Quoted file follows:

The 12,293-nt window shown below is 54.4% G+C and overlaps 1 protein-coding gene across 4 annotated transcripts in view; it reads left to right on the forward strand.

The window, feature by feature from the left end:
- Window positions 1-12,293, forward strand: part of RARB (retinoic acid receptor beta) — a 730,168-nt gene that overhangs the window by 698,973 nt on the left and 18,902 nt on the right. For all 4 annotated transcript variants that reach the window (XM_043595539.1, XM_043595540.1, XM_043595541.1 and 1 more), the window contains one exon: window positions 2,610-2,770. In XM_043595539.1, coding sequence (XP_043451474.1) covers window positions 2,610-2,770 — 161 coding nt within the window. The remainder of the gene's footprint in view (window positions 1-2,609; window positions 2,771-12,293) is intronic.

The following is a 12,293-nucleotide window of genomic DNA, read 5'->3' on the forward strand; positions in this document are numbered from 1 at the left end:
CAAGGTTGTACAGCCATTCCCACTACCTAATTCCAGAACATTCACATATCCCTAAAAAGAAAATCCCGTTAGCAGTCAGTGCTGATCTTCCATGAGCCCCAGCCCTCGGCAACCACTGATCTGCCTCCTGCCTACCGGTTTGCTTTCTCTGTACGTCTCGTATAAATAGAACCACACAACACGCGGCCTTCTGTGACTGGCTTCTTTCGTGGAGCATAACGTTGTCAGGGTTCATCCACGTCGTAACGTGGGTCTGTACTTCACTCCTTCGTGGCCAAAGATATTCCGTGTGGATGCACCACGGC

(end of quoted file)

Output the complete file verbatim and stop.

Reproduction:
The 12,293-nt window shown below is 54.4% G+C and overlaps 1 protein-coding gene across 4 annotated transcripts in view; it reads left to right on the forward strand.

The window, feature by feature from the left end:
- Window positions 1-12,293, forward strand: part of RARB (retinoic acid receptor beta) — a 730,168-nt gene that overhangs the window by 698,973 nt on the left and 18,902 nt on the right. For all 4 annotated transcript variants that reach the window (XM_043595539.1, XM_043595540.1, XM_043595541.1 and 1 more), the window contains one exon: window positions 2,610-2,770. In XM_043595539.1, coding sequence (XP_043451474.1) covers window positions 2,610-2,770 — 161 coding nt within the window. The remainder of the gene's footprint in view (window positions 1-2,609; window positions 2,771-12,293) is intronic.

The following is a 12,293-nucleotide window of genomic DNA, read 5'->3' on the forward strand; positions in this document are numbered from 1 at the left end:
CAAGGTTGTACAGCCATTCCCACTACCTAATTCCAGAACATTCACATATCCCTAAAAAGAAAATCCCGTTAGCAGTCAGTGCTGATCTTCCATGAGCCCCAGCCCTCGGCAACCACTGATCTGCCTCCTGCCTACCGGTTTGCTTTCTCTGTACGTCTCGTATAAATAGAACCACACAACACGCGGCCTTCTGTGACTGGCTTCTTTCGTGGAGCATAACGTTGTCAGGGTTCATCCACGTCGTAACGTGGGTCTGTACTTCACTCCTTCGTGGCCAAAGATATTCCGTGTGGATGCACCACGGC